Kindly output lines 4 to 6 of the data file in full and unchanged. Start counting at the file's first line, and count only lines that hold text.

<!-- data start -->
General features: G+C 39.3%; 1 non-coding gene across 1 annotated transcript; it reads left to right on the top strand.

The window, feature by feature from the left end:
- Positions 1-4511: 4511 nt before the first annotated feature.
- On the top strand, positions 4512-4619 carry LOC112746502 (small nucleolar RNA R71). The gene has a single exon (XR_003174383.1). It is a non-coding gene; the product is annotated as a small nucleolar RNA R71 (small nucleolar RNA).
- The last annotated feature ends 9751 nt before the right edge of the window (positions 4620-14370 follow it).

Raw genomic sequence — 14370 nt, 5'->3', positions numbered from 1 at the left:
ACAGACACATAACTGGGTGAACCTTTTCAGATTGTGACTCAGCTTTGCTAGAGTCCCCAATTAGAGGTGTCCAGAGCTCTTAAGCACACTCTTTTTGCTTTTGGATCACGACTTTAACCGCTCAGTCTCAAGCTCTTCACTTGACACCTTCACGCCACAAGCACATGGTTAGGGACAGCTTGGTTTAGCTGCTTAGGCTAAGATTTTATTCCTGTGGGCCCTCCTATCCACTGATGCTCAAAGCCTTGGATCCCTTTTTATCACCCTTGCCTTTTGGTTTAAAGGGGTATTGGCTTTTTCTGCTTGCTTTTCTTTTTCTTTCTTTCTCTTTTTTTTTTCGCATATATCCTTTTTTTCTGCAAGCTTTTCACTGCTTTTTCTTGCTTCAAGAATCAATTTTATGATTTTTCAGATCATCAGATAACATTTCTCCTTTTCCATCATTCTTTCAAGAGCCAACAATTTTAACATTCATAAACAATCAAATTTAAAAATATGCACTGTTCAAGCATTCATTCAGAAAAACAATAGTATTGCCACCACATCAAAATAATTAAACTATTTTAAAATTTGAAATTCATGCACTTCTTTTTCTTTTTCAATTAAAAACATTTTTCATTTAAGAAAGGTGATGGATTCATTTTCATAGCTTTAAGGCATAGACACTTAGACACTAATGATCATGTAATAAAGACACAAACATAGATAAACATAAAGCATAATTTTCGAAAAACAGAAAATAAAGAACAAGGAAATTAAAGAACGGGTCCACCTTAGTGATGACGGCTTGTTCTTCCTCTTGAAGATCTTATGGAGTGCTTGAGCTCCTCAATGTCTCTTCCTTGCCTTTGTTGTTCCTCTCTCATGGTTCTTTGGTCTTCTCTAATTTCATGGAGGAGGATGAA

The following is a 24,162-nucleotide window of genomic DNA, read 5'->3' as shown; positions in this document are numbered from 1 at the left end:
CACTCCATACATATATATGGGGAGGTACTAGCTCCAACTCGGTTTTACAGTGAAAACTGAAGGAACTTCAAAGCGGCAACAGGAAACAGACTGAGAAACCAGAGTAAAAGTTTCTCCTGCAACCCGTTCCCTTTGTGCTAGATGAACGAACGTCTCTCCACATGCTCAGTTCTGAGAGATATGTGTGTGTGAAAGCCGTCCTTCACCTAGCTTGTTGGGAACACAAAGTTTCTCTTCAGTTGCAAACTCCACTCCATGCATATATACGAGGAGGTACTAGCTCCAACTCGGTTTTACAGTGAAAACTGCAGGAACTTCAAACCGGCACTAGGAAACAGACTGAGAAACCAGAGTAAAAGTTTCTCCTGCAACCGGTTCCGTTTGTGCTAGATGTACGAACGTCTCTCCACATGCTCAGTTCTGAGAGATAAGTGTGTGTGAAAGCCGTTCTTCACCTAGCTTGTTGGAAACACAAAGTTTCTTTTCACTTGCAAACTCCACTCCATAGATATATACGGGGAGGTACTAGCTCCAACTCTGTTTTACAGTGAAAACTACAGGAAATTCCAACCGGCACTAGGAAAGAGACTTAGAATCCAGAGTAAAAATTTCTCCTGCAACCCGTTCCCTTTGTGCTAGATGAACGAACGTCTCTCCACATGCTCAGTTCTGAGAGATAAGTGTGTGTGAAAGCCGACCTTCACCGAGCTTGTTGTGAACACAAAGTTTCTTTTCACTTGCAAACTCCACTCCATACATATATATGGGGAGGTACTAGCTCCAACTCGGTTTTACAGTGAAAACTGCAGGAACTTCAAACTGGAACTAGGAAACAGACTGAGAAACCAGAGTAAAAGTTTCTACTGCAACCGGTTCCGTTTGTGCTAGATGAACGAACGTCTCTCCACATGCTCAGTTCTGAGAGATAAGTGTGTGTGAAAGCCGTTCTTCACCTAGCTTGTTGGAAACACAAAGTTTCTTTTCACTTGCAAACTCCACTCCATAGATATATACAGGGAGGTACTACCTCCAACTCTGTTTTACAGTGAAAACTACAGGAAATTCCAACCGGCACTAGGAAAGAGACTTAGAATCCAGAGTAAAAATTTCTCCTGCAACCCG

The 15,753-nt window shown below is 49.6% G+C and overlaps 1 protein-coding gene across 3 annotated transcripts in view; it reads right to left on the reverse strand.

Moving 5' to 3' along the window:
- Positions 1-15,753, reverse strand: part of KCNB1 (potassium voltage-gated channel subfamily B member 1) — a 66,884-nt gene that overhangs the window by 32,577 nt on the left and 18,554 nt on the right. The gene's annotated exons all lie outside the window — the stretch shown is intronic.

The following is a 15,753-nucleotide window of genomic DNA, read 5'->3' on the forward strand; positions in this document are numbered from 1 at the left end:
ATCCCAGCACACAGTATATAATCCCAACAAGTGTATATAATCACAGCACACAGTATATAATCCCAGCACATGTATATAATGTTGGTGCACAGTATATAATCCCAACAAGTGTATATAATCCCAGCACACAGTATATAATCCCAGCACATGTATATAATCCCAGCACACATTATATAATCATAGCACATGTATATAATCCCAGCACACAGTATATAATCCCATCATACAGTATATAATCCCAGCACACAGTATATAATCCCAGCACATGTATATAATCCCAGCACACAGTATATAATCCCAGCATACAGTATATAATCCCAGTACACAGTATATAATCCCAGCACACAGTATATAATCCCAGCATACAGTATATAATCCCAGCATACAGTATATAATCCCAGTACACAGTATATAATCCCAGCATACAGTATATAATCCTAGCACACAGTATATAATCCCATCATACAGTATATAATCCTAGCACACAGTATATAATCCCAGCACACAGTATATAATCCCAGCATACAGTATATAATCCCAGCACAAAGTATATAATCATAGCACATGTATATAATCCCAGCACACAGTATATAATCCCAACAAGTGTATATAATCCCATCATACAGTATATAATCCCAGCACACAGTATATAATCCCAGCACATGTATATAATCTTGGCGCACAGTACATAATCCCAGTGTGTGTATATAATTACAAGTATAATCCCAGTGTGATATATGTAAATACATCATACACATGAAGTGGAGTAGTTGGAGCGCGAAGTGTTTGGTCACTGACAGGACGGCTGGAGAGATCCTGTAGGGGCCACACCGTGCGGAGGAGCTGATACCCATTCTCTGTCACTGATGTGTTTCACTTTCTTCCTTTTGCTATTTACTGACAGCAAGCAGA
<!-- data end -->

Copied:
- On the top strand, positions 4512-4619 carry LOC112746502 (small nucleolar RNA R71). The gene has a single exon (XR_003174383.1). It is a non-coding gene; the product is annotated as a small nucleolar RNA R71 (small nucleolar RNA).
- The last annotated feature ends 9751 nt before the right edge of the window (positions 4620-14370 follow it).

Raw genomic sequence — 14370 nt, 5'->3', positions numbered from 1 at the left: